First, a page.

That was the basis of the first Mid-Atlantic Leather Weekend in 1976 and over the ensuing 37 years, the event has grown into one of the most popular and anticipated leather/fetish events in the world.

Friday through Monday, thousands of leathermen, skins, gearheads, kinksters and rubber freaks will descend on the Hyatt Regency on Capitol Hill for a four-day-long party of fetish fun.

“We have lots of things going on at the hotel 24-7 so to speak, such as MIR hosting a meet and greet on the Friday night, and they haven’t had an event with us before,” says Patrick Grady, chair of the event. “People need to just come out to the lobby and see the mass humanity of people. It’s the largest gay bar in the city over that weekend.”

Steve Ranger, past president of Centaur MC and Mr. Mid-Atlantic Leather 2005, says the number of events in the hotel have expanded this year, including three new parties. Last year, several new dances made their debut and will return and this year’s new entries will see Sigma (once again sponsoring the dungeon parties) bringing a demonstration and instruction on safe practices. New parties include those thrown by the Boys of Leather and the Highway Men.

“A lot of the guests really like the ability to stay in the hotel and really enjoy themselves, so we have made a concerted effort to provide more events and themed parties,” Ranger says. “There’s a brotherhood and sisterhood and people just have a great time and people accept you for who you are.”

The heart of the weekend is the historic leather formal Saturday evening cocktail social, Leather Cocktails. This year marks the 30th anniversary that the Centaur MC has hosted the party and it will commemorate the event with specialty cocktails and 3-D miniature mock-ups of what the stage will be like for the event. Additionally, Leather Archives is bringing in an award that has been handed down over the years.

“The focus will be on the fact that this is a weekend that started from a simple cocktail party and has grown into what it has become and a big focus on the back-patch leather clubs in the District,” says Todd White, president of Centaur MC. “The Centaurs are honored and blessed that the community trusts us with their tradition and the weekend, and we appreciate that it’s a joint effort of all the clubs in the D.C.-area coming together. Without the parties planned by the clubs throughout the weekend, it just wouldn’t be the same.”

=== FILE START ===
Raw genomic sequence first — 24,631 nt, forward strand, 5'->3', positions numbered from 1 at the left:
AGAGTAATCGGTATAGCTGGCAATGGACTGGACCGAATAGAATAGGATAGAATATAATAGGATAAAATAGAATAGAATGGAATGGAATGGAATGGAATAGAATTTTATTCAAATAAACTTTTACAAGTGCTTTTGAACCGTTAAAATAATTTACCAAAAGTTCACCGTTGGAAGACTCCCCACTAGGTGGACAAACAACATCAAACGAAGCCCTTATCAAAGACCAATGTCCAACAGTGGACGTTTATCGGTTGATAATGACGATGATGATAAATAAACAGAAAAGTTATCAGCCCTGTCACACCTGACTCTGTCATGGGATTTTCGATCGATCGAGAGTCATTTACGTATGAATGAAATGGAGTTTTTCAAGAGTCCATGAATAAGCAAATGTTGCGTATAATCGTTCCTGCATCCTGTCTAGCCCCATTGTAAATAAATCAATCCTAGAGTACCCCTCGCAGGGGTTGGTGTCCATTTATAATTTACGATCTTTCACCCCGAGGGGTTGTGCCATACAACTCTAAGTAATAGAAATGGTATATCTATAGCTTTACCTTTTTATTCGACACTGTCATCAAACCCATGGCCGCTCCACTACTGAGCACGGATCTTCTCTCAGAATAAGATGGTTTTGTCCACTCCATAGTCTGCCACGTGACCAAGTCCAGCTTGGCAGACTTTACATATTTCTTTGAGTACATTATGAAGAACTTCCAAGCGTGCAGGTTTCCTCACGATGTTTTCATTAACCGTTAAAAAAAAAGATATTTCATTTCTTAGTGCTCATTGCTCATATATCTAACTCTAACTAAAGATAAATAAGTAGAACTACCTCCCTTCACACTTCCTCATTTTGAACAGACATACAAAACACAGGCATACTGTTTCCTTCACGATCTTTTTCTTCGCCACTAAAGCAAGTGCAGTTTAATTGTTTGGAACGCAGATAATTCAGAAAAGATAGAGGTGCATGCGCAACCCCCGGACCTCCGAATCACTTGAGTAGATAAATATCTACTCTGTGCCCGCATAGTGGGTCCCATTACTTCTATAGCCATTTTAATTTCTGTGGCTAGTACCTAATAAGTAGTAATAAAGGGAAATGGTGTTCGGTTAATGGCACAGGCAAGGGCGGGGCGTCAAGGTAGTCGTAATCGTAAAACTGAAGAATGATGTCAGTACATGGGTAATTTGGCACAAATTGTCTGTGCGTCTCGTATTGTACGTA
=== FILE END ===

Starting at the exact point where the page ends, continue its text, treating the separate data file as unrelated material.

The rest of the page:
Some welcome news came in early January when the D.C. Eagle, a popular gay bar with many of the attendees in year’s past, announced that it would remain open throughout the weekend of the show, having previously thought it would be closed as it made way for construction of a new office building.

“We will have a shuttle bus for our package holders taking them to the Eagle and the Green Lantern,” Ranger says. “People who have come to Washington for many years are used to going to the Eagle, so this is a chance for them to say farewell.”

There’s been a lot of change in the region’s leather community of late.

Eagle co-owners Ted Clements and Peter Lloyd are working on transporting the venue to a three-story warehouse building at 3701 Benning Rd, N.E., proposing to operate as a tavern and restaurant and offer live entertainment, dancing, a rooftop “summer garden” and a small retail gift shop.

On New Year’s Eve, the L Bar, a popular leather bar in Rehoboth, closed its doors after 16 years and will reportedly reopen as a non-leather, non-gay bar.

The leather community also lost a dear friend and Centaur brother Jim Raymond before New Year’s, and many look to honor his memory at the celebration.

The Weekend also includes official events organized by weekend hosts, Centaur MC that include a bustling Leather Exhibit Hall, Sunday brunch, Mr. MAL Contest and the official Sunday night closing party, REACTION.

“This weekend is a time to see friends who come from all over the country, Canada, Europe and even Australia and socialize, enjoy cocktails and have one comfortable social environment filled with camaraderie,” Ranger says. “You can wear your clothes, your leather, your gear all around the hotel and it’s a very welcoming environment.”

The contest has changed a great deal since Ranger took home the award in ’05, with a much better prize package being offered and more people letting down their inhibitions and competing.

The hotel is already sold out and the pre-numbers that Centaur MC are seeing reflect possibly the biggest turnout ever.

“It’s definitely going to be one of our biggest ones in recent history,” Grady says. “There’s nothing to be afraid of. The leather community is very friendly. For those who want to come out or maybe are just curious, you should take advantage of it while you can because you don’t know when it could be your last.”